After an election campaign unlike any of its predecessors, it’s clear Uganda is changing.
Its citizens want a more effective, inclusive governance – and organisations like Westminster Foundation for Democracy can help them achieve this.
Most observers expected that Yoweri Museveni would be returned to power to begin a fifth presidential term. Cynics might suggest this – and the accompanying controversies surrounding polling day and its aftermath – means nothing but business as usual. But as the campaign which preceded it showed, Uganda’s democracy is steadily developing.
For the first time, Uganda’s elections were dominated by three genuine contenders jostling for position. They were vying for support from young voters who are just as interested in what Uganda will look like in 2046 as they are in 2016. In a country where the average age is 15, and amid the rapid growth of internet usage, mobile phones and social media, the style of campaigning felt very different.
It’s clear that the Parliament will play an increasingly important role in connecting citizens with politicians. This really matters because democracy is as much about what happens between elections as it is on the days when votes are actually cast.
Parties united on gender rights
Take gender rights, an issue WFD is focused on strengthening in Uganda. The country has made great strides towards strengthening women’s rights in its first decade of multiparty politics. New laws passed in recent years targeting the UN’s Convention on the Elimination of All Forms of Discrimination Against Women (CEDAW) reflect the Government’s determination to improve the lives of Ugandan women.
The problem is that implementing CEDAW has proved challenging, particularly in the north and east. These were, after all, areas devastated by the Lord’s Resistance Army for nearly two decades. WFD believes we can help connect civil society organisations with local and national parliamentarians to accelerate the process of positive change in all parts of Uganda.
Our EU-funded programme is working to enhance civil engagement and political dialogue on the implementation of legislation supporting CEDAW, with the ultimate goal of reducing the levels of violence suffered by women and girls. Our 30-month programme, which started in May 2014, covers Kapchorwa and Bukwo districts in the east, and Gulu and Nwoya in the north. CSOs, local councils and Parliament are participating in activities which help them scrutinise CEDAW legislation more effectively.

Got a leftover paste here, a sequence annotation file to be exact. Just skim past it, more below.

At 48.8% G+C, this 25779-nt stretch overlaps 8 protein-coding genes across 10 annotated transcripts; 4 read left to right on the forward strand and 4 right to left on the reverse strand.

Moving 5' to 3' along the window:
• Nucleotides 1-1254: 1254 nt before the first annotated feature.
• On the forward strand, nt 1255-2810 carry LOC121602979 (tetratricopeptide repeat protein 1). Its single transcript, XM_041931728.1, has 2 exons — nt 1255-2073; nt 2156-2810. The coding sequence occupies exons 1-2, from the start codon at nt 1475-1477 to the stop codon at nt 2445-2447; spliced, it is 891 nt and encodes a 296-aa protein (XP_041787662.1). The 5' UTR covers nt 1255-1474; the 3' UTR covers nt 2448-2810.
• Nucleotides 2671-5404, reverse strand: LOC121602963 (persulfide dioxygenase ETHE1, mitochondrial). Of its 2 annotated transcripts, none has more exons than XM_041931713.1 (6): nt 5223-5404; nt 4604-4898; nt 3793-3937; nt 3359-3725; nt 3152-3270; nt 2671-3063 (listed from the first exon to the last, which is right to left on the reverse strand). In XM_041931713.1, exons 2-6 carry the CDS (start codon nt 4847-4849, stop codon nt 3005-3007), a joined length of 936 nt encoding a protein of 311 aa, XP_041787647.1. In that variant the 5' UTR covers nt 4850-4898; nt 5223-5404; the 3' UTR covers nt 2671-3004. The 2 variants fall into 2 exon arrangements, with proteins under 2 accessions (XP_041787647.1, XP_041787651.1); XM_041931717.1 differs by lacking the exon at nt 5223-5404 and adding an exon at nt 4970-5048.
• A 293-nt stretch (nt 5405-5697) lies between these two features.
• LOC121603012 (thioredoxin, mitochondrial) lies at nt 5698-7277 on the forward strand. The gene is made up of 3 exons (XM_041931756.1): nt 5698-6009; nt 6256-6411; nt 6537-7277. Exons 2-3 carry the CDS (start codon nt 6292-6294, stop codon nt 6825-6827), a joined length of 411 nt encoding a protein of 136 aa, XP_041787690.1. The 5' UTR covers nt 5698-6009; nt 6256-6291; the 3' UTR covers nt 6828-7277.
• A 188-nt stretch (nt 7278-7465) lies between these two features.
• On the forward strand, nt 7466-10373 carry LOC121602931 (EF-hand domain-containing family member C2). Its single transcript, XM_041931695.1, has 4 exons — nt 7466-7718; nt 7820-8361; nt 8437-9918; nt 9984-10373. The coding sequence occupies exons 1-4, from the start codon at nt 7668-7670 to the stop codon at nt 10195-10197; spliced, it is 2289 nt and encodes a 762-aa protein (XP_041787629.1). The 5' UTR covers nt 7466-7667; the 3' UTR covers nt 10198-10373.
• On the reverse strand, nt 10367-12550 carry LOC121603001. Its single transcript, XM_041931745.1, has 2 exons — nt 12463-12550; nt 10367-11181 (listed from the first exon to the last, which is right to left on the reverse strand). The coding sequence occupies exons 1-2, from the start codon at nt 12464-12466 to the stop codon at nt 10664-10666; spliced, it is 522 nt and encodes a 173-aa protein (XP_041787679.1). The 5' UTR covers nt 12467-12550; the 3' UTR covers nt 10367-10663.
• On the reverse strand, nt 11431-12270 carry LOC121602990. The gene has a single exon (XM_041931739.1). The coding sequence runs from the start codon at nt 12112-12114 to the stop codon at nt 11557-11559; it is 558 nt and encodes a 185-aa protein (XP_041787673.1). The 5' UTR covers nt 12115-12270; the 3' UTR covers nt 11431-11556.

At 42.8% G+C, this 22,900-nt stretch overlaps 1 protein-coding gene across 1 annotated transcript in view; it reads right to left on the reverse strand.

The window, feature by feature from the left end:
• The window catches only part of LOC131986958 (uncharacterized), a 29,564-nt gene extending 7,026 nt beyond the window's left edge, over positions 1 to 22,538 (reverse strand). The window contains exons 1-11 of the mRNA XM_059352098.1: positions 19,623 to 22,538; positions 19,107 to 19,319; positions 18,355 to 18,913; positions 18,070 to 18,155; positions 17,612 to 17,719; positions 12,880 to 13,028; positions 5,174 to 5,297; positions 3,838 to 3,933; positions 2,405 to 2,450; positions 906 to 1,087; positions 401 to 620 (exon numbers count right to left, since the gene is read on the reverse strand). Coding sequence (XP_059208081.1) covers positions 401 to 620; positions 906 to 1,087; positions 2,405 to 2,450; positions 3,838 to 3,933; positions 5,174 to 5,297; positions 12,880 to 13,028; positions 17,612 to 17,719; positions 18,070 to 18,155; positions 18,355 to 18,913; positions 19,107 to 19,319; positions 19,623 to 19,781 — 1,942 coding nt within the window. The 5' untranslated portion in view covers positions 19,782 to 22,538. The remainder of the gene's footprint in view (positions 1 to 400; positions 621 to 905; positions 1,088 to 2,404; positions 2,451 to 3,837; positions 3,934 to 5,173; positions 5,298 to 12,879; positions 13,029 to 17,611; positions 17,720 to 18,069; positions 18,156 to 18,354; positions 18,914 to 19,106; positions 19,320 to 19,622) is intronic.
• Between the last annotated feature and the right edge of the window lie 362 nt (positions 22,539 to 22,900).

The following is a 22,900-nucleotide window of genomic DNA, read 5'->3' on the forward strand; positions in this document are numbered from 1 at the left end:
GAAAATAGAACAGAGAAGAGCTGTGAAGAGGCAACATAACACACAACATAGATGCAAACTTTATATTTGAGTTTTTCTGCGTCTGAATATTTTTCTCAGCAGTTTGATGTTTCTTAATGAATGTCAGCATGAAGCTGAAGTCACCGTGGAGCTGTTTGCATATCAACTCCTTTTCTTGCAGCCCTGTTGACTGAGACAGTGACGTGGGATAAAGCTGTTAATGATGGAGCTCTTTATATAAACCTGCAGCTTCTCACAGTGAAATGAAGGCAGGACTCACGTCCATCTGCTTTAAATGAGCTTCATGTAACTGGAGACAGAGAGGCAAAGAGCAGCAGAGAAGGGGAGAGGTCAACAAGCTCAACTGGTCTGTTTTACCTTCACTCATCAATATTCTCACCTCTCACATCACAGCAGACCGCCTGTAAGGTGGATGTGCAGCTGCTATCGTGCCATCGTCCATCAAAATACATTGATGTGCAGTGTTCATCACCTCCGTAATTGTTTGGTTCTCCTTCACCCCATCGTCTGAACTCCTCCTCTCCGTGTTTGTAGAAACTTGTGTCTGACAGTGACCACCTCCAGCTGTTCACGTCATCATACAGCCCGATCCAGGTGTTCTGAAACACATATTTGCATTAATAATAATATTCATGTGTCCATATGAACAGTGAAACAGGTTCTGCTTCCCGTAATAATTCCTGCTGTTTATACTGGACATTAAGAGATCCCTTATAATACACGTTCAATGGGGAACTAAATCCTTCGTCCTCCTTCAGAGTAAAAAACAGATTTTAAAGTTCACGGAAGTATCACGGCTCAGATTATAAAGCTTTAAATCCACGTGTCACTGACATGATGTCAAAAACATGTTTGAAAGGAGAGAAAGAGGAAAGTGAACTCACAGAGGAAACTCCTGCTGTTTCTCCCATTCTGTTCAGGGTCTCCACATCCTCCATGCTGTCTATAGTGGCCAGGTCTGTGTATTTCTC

Our combination of training events and workshops for CSOs, journalists, district council staff and parliamentary researchers are showing real progress. Our main partners, Gulu Women’s Economic Development and REACH, report that citizens are more aware of their rights because of our combined work. Better public discourse on human rights and democracy is essential, which is why we’re so pleased to have organised the first ever Women’s Parliament in Uganda in June 2015.
“This Parliament empowered me to speak up and defend my position as a leader,” Asio Rose Mary, a member of Malaba Town Council, said of the June 2015 event. “We are fighting problems at the grassroots.” Overturning deep-set cultural attitudes will not come easily, but local leaders like Asio believed they can be challenged and, ultimately, overturned. It’s at the local level where change will take place – but it’s in Kampala, at events like the Women’s Parliament, where the instigators of that change were being encouraged by WFD.
An opportunity for Uganda’s Parliament
Events like the Woman’s Parliament matter because they bring together politicians with civil society stakeholders. Party politics will always play a big role in these exchanges, but our focus is on supporting Uganda’s institutions achieve better outcomes for its citizens. In the five years which follow these elections, WFD has a lot more to contribute.
The great positive we’ve found in our current programme on gender inequality is that politicians of all parties are committed to tracking the implementation of existing laws and policies.
This presents a big opportunity for the Parliament, which can be strengthened as an institution by improving its post-legislative scrutiny function. Better accountability and oversight of broader human rights issues, the justice system and the sound management of public finances are obvious next steps.
Gender equality and women’s empowerment will remain a central focus of our operations in Uganda. But we hope that the positive changes adopted in this area can spread good governance across all areas of public policy, and trickle down to local government officials and civil society too. WFD can use its strong relationships with the Speaker, UWOPA and key international stakeholders to work to strengthen the newly-elected Parliament across all these areas.
That means partnering with both national and international organisations like WFD which want to work in Uganda for the long-term. We’re committed to remaining in the country and continuing the work we’ve started after our current programme ends in December 2016.
Whether it’s strengthening local and national parliaments’ policy oversight, holding the government to account, strengthening representation, or encouraging more citizen participation in fostering change, our work contributes towards our overall vision: a Uganda where inclusive and effective democratic governance makes a real difference towards citizens’ lives across the country.
Our approach applies whoever emerges on top in these elections. What matters is that Uganda is changing – and WFD stands ready to work with Uganda’s politicians, civil society and citizens to help them shape their country’s future.